We walked around for maybe five minutes and then headed to the castle’s restaurant to try the gourmet food I had read about. And while we were the only people under 60 that were dining that day, and the food was astronomically priced, it was nonetheless good, and we had a nice view of the forest in the distance.
We called it a day after this, settling into a small Bed and Breakfast in a town that was even smaller. Dinner more than made up for the lunch we had received at the castle, and we fell onto the crisp white sheets exhausted from a day of exploring. The next morning we had a bite of eggs and toast, then piled back into the car for our final princess destination deep in the woods of Little Red Riding Hood country.
Snow White was said to have at one time lived in a beautiful manor of a mining town in the Schwalm region. As we passed the home, which is still owned by the family and not open to the public, I wondered if in fact this could be more of a reality than the commercialized fairy tales we had experienced. After all, most stories come from some form of reality, and a girl having a mean step-mother certainly isn’t far from what could potentially happen in today’s world.
We followed our map to the small village that Snow White was said to have escaped to, and arrived to more construction. No drarves digging for diamonds and rubies, this was a crew paving the bumpy roads, leaving a trail of mud for us to walk through. Excited about seeing the thatched roof cottage that I had envisioned to be the Seven Dwarves refuge, I wasn’t deterred by the rain or the slop. But there were no signs pointing us in the right direction, only a statue of the lady and her faithful companions. Not being very fluent in the German language at all, it took us both awhile to even locate a house that could possibly have been the location of Snow White’s abode. Finally, we spotted writing that had been carved into a home, which was hidden among all the others in the village. Nothing stood out about this house, but when we tried to enter we saw a small plague that read the opening hours – between 2 and 4pm. Grudgingly we walked back to car and headed to the town we would be staying the night.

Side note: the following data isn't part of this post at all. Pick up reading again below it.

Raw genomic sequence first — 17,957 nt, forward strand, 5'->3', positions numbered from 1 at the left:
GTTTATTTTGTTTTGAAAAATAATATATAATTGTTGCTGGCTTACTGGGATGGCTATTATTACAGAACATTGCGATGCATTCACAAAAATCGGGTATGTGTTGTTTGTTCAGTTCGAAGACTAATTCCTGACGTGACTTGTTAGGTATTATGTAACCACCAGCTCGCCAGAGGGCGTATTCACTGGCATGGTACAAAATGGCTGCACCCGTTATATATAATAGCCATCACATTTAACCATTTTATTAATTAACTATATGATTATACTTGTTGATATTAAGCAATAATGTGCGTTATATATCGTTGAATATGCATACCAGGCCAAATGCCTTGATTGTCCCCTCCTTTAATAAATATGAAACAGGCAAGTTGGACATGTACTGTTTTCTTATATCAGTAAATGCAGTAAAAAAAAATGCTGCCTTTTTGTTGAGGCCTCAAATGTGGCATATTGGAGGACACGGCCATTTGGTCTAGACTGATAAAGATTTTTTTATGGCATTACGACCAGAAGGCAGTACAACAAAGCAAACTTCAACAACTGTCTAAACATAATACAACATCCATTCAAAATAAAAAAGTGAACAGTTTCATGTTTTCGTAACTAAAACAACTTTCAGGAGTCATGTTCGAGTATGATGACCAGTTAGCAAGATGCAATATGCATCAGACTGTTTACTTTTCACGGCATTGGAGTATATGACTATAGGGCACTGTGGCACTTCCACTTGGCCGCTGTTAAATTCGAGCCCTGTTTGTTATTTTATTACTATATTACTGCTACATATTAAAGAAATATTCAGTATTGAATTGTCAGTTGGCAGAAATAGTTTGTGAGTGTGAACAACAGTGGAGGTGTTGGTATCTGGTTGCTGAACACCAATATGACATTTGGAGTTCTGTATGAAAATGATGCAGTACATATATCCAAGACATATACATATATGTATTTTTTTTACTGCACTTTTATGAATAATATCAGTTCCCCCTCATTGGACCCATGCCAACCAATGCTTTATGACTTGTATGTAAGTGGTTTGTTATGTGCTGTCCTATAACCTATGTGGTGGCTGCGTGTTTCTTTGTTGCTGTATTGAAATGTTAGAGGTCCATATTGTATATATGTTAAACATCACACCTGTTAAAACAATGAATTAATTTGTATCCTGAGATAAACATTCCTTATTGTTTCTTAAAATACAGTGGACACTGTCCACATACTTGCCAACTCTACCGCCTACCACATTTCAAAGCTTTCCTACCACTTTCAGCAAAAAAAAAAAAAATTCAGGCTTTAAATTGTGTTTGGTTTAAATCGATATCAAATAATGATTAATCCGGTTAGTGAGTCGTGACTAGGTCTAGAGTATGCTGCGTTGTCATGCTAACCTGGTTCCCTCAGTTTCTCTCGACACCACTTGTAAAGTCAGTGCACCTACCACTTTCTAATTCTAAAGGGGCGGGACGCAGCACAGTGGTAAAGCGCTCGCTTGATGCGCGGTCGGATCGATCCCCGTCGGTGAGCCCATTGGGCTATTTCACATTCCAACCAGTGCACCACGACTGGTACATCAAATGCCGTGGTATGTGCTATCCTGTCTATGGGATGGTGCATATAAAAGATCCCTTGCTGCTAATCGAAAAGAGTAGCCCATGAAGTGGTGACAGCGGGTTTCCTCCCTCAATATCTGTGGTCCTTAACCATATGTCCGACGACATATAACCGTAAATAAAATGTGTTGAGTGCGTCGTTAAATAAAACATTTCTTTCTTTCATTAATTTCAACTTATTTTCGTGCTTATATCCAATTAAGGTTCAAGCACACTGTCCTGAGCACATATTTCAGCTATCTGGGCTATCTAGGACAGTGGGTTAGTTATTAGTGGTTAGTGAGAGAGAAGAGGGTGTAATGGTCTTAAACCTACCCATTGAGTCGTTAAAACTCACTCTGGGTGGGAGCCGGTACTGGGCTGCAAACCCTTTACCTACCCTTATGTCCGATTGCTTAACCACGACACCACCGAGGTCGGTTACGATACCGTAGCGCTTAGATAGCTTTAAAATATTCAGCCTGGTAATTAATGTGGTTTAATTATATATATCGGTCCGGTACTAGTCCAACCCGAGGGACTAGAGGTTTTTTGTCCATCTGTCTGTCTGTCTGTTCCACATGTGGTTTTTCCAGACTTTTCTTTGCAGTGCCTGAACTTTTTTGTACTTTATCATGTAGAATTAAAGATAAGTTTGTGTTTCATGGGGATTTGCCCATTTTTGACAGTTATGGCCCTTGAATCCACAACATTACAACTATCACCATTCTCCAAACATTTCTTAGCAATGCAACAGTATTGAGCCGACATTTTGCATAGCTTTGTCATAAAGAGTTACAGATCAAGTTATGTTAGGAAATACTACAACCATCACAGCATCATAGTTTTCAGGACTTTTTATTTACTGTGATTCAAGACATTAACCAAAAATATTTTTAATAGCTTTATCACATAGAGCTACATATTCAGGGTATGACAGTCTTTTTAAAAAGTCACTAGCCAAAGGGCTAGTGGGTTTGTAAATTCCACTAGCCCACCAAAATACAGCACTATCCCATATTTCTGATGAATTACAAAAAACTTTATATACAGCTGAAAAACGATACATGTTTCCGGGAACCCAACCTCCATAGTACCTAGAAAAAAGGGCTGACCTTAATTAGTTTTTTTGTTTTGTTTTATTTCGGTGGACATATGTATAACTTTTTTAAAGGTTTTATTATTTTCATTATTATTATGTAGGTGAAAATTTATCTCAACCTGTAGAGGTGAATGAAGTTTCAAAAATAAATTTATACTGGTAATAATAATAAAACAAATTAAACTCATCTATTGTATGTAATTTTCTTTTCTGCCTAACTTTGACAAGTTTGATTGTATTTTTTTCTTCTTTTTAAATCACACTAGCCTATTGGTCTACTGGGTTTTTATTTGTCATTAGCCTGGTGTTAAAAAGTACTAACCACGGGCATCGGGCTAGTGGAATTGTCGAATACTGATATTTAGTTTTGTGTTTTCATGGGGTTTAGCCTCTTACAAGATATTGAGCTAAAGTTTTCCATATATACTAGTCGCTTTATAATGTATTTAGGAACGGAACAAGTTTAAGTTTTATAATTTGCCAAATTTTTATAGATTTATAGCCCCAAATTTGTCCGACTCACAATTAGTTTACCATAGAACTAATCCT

I love stories. I love the imagination and creativity it takes someone to capture a character and scene. When there is legend behind the story, it creates in me a need to know the root of that legend. To dig into the history and find out the reason this person was immortalized within a tale larger than life. But I realized on the Fairy Tale road that what the Grimm Brothers did cannot be repeated. They captured local myths and legends and wrote it down for the first time, going from house to house collecting stories to tell the world. We as tourists and travelers can only read what they put into a book and imagine that specific moment which occurred long ago, getting a glimpse of castles and maidens as they would have been. What I realized is that the imagination is much more beautiful than marketing can ever attempt to make reality.